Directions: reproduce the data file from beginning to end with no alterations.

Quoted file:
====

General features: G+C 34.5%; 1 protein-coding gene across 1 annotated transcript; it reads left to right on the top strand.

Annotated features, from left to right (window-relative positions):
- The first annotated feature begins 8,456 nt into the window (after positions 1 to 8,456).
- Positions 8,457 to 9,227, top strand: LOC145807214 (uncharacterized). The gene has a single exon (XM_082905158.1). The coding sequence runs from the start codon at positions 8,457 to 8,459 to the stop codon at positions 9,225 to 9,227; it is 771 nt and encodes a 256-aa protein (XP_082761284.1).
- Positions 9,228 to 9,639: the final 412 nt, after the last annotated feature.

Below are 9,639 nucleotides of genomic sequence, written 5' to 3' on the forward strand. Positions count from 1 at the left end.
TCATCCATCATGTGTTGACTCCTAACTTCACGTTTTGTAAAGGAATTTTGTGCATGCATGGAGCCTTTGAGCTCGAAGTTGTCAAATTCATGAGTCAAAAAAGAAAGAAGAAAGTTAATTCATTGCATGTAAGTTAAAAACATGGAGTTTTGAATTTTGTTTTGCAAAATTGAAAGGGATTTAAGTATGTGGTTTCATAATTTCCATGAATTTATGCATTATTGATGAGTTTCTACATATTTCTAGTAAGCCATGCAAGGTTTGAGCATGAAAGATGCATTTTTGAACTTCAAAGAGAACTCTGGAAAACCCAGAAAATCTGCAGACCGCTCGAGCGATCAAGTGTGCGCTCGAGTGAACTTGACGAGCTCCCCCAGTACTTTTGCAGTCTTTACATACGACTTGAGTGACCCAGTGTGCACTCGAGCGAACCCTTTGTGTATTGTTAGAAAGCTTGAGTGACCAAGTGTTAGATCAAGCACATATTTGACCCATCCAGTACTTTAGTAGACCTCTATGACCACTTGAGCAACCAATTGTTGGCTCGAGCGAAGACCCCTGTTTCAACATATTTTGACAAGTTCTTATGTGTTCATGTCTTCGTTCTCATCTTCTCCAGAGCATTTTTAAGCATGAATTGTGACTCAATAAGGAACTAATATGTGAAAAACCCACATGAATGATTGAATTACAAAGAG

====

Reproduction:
General features: G+C 34.5%; 1 protein-coding gene across 1 annotated transcript; it reads left to right on the top strand.

Annotated features, from left to right (window-relative positions):
- The first annotated feature begins 8,456 nt into the window (after positions 1 to 8,456).
- Positions 8,457 to 9,227, top strand: LOC145807214 (uncharacterized). The gene has a single exon (XM_082905158.1). The coding sequence runs from the start codon at positions 8,457 to 8,459 to the stop codon at positions 9,225 to 9,227; it is 771 nt and encodes a 256-aa protein (XP_082761284.1).
- Positions 9,228 to 9,639: the final 412 nt, after the last annotated feature.

Below are 9,639 nucleotides of genomic sequence, written 5' to 3' on the forward strand. Positions count from 1 at the left end.
TCATCCATCATGTGTTGACTCCTAACTTCACGTTTTGTAAAGGAATTTTGTGCATGCATGGAGCCTTTGAGCTCGAAGTTGTCAAATTCATGAGTCAAAAAAGAAAGAAGAAAGTTAATTCATTGCATGTAAGTTAAAAACATGGAGTTTTGAATTTTGTTTTGCAAAATTGAAAGGGATTTAAGTATGTGGTTTCATAATTTCCATGAATTTATGCATTATTGATGAGTTTCTACATATTTCTAGTAAGCCATGCAAGGTTTGAGCATGAAAGATGCATTTTTGAACTTCAAAGAGAACTCTGGAAAACCCAGAAAATCTGCAGACCGCTCGAGCGATCAAGTGTGCGCTCGAGTGAACTTGACGAGCTCCCCCAGTACTTTTGCAGTCTTTACATACGACTTGAGTGACCCAGTGTGCACTCGAGCGAACCCTTTGTGTATTGTTAGAAAGCTTGAGTGACCAAGTGTTAGATCAAGCACATATTTGACCCATCCAGTACTTTAGTAGACCTCTATGACCACTTGAGCAACCAATTGTTGGCTCGAGCGAAGACCCCTGTTTCAACATATTTTGACAAGTTCTTATGTGTTCATGTCTTCGTTCTCATCTTCTCCAGAGCATTTTTAAGCATGAATTGTGACTCAATAAGGAACTAATATGTGAAAAACCCACATGAATGATTGAATTACAAAGAG